This Is The Secret Formula To The Perfect Adobo Recipe

It's no secret how to make delicious adobo. You just have to know this simple formula.

IMAGE Patrick Martires

Adobo is arguably the Philippines' most popular dish. It's fitting that one of our most beloved every day ulam recipe is known to the world to be the type of food Filipino cuisine is all about. Ironically, it is the embodiment of Filipino food. 

Filipino food is essentially a vibrant mix of cuisines plus a little extra oomph in flavor so we could make it our own. One of the many ways we transformed dishes introduced to us is by making it more flavorful. We infuse our recipes with a burst of flavors. It can be any or all of these flavors: sweet, salty, savory, sour or tangy, spicy, and bitter. 

What it almost never is, however, is bland. We love to assault our taste buds with powerful flavors - and that's how we like it. Adobo is a perfect example of this since vinegar is the main ingredient of this classic Pinoy recipe. In fact, the adobong puti recipe may be the most basic of all adobo recipes since it's cooked mostly in vinegar plus a few seasoning ingredients.

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How do you cook the perfect adobo recipe? 

There's a trick to cooking the perfect adobo. Unfortunately, it will require a bit of math to figure out. Fortunately, it's easy to remember because every ingredient will need to be cut in half.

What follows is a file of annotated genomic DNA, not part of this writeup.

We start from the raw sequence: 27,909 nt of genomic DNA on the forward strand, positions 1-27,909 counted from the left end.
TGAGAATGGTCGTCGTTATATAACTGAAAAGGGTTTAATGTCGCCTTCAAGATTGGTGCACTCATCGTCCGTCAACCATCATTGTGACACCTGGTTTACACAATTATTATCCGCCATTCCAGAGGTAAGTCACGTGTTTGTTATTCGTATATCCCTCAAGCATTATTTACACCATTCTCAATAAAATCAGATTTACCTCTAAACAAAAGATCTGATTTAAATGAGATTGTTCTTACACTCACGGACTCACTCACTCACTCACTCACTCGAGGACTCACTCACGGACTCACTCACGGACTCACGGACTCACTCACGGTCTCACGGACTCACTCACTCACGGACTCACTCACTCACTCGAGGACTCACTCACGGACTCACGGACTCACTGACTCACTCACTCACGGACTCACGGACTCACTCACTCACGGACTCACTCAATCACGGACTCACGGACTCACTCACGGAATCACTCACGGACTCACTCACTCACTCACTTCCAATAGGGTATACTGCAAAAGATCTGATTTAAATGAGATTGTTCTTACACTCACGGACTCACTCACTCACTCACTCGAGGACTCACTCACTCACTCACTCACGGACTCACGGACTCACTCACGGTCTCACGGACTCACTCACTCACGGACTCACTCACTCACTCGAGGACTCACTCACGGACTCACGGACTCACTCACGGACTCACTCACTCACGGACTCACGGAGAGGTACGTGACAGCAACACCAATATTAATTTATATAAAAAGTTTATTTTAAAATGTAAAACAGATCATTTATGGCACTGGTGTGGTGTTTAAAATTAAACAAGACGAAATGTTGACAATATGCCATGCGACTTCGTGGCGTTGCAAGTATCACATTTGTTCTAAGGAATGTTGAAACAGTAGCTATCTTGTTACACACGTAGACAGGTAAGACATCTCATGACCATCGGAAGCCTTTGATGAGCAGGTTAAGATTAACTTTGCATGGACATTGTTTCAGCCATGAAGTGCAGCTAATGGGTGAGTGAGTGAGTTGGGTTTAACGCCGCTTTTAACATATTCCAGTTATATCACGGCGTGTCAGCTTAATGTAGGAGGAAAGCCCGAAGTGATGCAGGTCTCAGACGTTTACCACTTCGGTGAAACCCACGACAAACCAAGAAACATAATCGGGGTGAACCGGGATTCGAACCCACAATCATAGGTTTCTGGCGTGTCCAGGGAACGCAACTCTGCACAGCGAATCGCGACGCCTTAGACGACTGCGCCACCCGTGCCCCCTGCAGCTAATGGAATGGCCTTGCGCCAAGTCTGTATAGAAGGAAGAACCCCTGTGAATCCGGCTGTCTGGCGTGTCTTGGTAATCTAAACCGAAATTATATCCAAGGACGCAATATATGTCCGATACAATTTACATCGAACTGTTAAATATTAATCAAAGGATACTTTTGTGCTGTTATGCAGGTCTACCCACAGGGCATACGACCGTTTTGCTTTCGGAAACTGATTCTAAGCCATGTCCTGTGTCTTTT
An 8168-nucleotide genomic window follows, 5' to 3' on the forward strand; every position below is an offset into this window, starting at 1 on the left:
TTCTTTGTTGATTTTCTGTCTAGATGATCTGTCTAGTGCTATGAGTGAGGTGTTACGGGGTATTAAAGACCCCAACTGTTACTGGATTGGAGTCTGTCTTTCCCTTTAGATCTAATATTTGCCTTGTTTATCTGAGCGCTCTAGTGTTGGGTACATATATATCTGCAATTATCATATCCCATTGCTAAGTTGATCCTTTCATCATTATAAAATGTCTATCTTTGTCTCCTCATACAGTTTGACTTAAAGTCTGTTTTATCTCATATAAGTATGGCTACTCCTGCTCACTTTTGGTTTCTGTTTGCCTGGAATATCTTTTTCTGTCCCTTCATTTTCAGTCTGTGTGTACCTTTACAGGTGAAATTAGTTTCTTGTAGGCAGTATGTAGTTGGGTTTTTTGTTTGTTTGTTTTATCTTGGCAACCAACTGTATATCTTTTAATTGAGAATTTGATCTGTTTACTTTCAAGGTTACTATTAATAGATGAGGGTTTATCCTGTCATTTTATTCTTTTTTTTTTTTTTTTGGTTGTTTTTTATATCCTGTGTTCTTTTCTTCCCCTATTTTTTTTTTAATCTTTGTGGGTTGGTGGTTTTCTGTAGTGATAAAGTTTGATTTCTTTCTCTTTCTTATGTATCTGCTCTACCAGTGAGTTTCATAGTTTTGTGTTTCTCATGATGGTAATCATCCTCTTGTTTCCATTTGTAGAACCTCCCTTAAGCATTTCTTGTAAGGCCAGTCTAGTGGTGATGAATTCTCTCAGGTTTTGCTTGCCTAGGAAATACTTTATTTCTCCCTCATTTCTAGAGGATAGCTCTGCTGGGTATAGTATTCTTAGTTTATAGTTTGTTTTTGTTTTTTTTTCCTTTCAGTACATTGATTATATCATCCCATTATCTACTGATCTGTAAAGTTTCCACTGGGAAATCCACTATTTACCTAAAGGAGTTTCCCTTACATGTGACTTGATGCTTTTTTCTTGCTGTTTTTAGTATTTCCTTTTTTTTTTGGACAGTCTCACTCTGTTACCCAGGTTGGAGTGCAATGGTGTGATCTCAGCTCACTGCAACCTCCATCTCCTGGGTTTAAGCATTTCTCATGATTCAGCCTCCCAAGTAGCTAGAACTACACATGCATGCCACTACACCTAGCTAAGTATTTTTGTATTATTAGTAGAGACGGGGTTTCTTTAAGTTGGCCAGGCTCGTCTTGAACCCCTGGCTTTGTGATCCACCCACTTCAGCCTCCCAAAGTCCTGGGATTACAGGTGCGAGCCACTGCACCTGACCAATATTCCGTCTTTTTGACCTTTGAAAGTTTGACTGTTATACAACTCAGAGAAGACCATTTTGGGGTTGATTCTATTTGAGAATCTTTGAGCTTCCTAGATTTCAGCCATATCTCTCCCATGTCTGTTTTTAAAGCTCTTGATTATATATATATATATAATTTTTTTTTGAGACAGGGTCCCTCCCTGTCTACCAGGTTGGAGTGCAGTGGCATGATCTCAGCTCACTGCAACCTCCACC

Here's the simple formula: 

1 kilo meat to 1/2 cup vinegar to 1/4 cup soy sauce 

Then you can add as many pieces of garlic you want, if you want to add a laurel or bay leaf or two, and of course, some black pepper, crushed or otherwise, to complete the recipe.  

While this formula creates a classic adobo recipe that tastes pretty good, we know there are many who prefer their adobo in any number of ways. There are recipes of adobo that add gata or coconut milk, that doesn't have soy sauce, that is packed with siling labuyo for a spicy kick, or has turned a brightly golden hue from the luyang dilaw or yellow ginger (turmeric) or a translucent brick red-orange color from the atsuete, or annatto, seeds it's simmered in. 

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Whatever ingredient you decide to add to your adobo recipe, this basic formula can and will hold true. 

If you're curious how to make other delicious adobo recipes that you may have not heard about or are curious to try, this list should help you decide:

This adobo recipe doesn't use soy sauce at all.
Photo by Bianca Laxamana

1 Adobong Puti Recipe  

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We said it already: the adobo recipe that uses vinegar as the main ingredient, without any soy sauce, may be the most basic of all adobo recipes. Its no-nonsense ingredients and easy recipe steps make it a great recipe for newbie cooks. Here's your chance to try it with this simple and easy-to-follow recipe video. 

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Jul 10, 2009

Photo by Patrick Martires

2 Classic Chicken and Pork Adobo Recipe